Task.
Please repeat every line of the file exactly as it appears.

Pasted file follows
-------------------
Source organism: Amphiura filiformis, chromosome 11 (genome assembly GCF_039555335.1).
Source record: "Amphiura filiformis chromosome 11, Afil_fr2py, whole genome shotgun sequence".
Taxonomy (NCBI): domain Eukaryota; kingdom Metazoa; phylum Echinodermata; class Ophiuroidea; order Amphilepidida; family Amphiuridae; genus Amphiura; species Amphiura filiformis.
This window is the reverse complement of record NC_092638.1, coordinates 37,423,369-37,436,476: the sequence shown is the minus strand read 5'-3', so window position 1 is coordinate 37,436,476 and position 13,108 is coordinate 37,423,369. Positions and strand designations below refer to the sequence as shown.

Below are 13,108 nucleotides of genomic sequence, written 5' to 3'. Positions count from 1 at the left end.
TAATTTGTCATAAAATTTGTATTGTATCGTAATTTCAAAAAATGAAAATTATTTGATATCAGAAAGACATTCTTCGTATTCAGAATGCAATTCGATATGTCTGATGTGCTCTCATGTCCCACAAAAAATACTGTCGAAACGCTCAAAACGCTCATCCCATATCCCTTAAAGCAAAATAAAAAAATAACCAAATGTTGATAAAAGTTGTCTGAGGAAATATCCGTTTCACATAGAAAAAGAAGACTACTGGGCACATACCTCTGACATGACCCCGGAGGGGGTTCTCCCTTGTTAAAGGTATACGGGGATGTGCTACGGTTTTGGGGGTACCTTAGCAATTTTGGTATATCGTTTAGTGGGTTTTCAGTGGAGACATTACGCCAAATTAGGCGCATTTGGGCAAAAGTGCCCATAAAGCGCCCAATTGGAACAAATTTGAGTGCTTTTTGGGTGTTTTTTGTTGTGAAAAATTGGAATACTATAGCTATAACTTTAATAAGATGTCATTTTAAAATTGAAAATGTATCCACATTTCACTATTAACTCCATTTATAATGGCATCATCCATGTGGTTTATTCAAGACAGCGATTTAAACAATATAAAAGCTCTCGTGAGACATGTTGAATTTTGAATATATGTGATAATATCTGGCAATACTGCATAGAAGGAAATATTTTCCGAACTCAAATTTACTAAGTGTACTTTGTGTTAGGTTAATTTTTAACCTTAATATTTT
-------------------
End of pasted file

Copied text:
Source organism: Amphiura filiformis, chromosome 11 (genome assembly GCF_039555335.1).
Source record: "Amphiura filiformis chromosome 11, Afil_fr2py, whole genome shotgun sequence".
Taxonomy (NCBI): domain Eukaryota; kingdom Metazoa; phylum Echinodermata; class Ophiuroidea; order Amphilepidida; family Amphiuridae; genus Amphiura; species Amphiura filiformis.
This window is the reverse complement of record NC_092638.1, coordinates 37,423,369-37,436,476: the sequence shown is the minus strand read 5'-3', so window position 1 is coordinate 37,436,476 and position 13,108 is coordinate 37,423,369. Positions and strand designations below refer to the sequence as shown.

Below are 13,108 nucleotides of genomic sequence, written 5' to 3'. Positions count from 1 at the left end.
TAATTTGTCATAAAATTTGTATTGTATCGTAATTTCAAAAAATGAAAATTATTTGATATCAGAAAGACATTCTTCGTATTCAGAATGCAATTCGATATGTCTGATGTGCTCTCATGTCCCACAAAAAATACTGTCGAAACGCTCAAAACGCTCATCCCATATCCCTTAAAGCAAAATAAAAAAATAACCAAATGTTGATAAAAGTTGTCTGAGGAAATATCCGTTTCACATAGAAAAAGAAGACTACTGGGCACATACCTCTGACATGACCCCGGAGGGGGTTCTCCCTTGTTAAAGGTATACGGGGATGTGCTACGGTTTTGGGGGTACCTTAGCAATTTTGGTATATCGTTTAGTGGGTTTTCAGTGGAGACATTACGCCAAATTAGGCGCATTTGGGCAAAAGTGCCCATAAAGCGCCCAATTGGAACAAATTTGAGTGCTTTTTGGGTGTTTTTTGTTGTGAAAAATTGGAATACTATAGCTATAACTTTAATAAGATGTCATTTTAAAATTGAAAATGTATCCACATTTCACTATTAACTCCATTTATAATGGCATCATCCATGTGGTTTATTCAAGACAGCGATTTAAACAATATAAAAGCTCTCGTGAGACATGTTGAATTTTGAATATATGTGATAATATCTGGCAATACTGCATAGAAGGAAATATTTTCCGAACTCAAATTTACTAAGTGTACTTTGTGTTAGGTTAATTTTTAACCTTAATATTTT